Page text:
Big Tom Wilson Personified the nineteenth image of the Appalachian Mountain Man. A hunter, a tracker, and guide who roamed the Black Mountains in Yancey County, he become legendary for his bear hunting skills. As more tourists discovered the region, he supplemented his income by leading them up the horse trail to the summit of Mount Mitchell. Two events in 1887 spread his fame far and wide. First, he found the body of Elisha Mitchell whose furious controversy with Thomas Clingman as to which peak was the true summit of Mount Mitchell, had drawn nation attention and who fell to his death from a forty foot waterfall on the mountain’s side. And second, Harper’s Magazine published praising Wilson’s woodcraft skills.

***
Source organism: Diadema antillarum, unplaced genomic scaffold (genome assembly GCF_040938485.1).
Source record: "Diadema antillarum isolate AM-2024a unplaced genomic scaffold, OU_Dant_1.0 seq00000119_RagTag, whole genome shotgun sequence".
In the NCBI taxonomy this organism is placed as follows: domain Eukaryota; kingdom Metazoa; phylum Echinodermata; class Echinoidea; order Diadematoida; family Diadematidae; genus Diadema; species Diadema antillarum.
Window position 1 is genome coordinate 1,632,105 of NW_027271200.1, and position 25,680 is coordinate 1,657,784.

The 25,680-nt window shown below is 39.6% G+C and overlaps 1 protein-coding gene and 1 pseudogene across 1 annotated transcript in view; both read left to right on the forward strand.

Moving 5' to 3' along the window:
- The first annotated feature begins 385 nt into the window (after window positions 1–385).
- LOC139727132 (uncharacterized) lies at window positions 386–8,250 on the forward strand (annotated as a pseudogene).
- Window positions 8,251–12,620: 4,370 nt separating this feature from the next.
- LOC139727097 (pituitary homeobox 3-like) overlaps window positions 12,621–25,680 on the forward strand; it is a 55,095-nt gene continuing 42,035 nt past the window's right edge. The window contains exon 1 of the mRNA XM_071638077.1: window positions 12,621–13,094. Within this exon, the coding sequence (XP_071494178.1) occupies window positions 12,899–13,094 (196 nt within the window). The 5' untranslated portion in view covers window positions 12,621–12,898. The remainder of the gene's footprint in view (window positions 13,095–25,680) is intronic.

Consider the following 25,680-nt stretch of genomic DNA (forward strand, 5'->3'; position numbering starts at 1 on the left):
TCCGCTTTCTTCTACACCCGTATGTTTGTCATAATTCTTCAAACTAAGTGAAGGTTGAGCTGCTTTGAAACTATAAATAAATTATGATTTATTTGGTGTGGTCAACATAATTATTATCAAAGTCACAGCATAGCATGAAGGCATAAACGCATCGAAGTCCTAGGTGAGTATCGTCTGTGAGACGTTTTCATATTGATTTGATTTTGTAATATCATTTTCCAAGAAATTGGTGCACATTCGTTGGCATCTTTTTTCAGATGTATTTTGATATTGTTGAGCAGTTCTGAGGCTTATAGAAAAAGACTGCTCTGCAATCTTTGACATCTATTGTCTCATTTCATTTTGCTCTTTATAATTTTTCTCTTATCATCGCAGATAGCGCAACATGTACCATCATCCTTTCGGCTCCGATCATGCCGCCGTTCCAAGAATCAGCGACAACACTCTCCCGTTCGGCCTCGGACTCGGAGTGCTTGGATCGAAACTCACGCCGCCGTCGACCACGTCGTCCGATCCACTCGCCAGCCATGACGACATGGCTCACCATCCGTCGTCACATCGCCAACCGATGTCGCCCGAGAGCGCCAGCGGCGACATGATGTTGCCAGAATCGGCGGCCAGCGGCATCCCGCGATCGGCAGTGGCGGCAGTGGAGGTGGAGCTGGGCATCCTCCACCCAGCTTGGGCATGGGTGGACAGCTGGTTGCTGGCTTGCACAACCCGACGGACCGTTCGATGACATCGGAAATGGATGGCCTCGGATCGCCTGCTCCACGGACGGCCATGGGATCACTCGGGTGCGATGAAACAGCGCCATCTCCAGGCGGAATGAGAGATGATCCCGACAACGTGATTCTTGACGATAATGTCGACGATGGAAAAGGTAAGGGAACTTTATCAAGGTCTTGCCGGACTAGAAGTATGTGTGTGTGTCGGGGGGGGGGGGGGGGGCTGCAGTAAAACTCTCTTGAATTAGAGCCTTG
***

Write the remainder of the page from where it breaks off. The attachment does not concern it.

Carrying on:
Below is the Digital Heritage Moment as broadcast on the radio:


Related Posts

  • Elisha MitchellElisha Mitchell Yale educated Elisha Mitchell moved from Connecticut to Chapel Hill, North Carolina in 1818 to become Professor of Mathematics and Natural Philosophy. . .
  • Mount MitchellMount Mitchell Of the ten highest mountains in the eastern United States, six are in the Black Mountain Range of western North Carolina. The most famous of these is Mount Mitchell, which at 6684 feet is […]
  • Plott HoundsPlott Hounds
  • Pisgah National ForestPisgah National Forest Pisgah National Forest, founded in 1916, covers much of North Carolina’s northwestern mountains. Pisgah was the first national forest created from purchased land rather than from the […]
  • Long HuntersLong Hunters The long hunters were the legendary woodsmen of the 17th and 18th century who were among the first white people to see the vast American wilderness. The term refers to the men who […]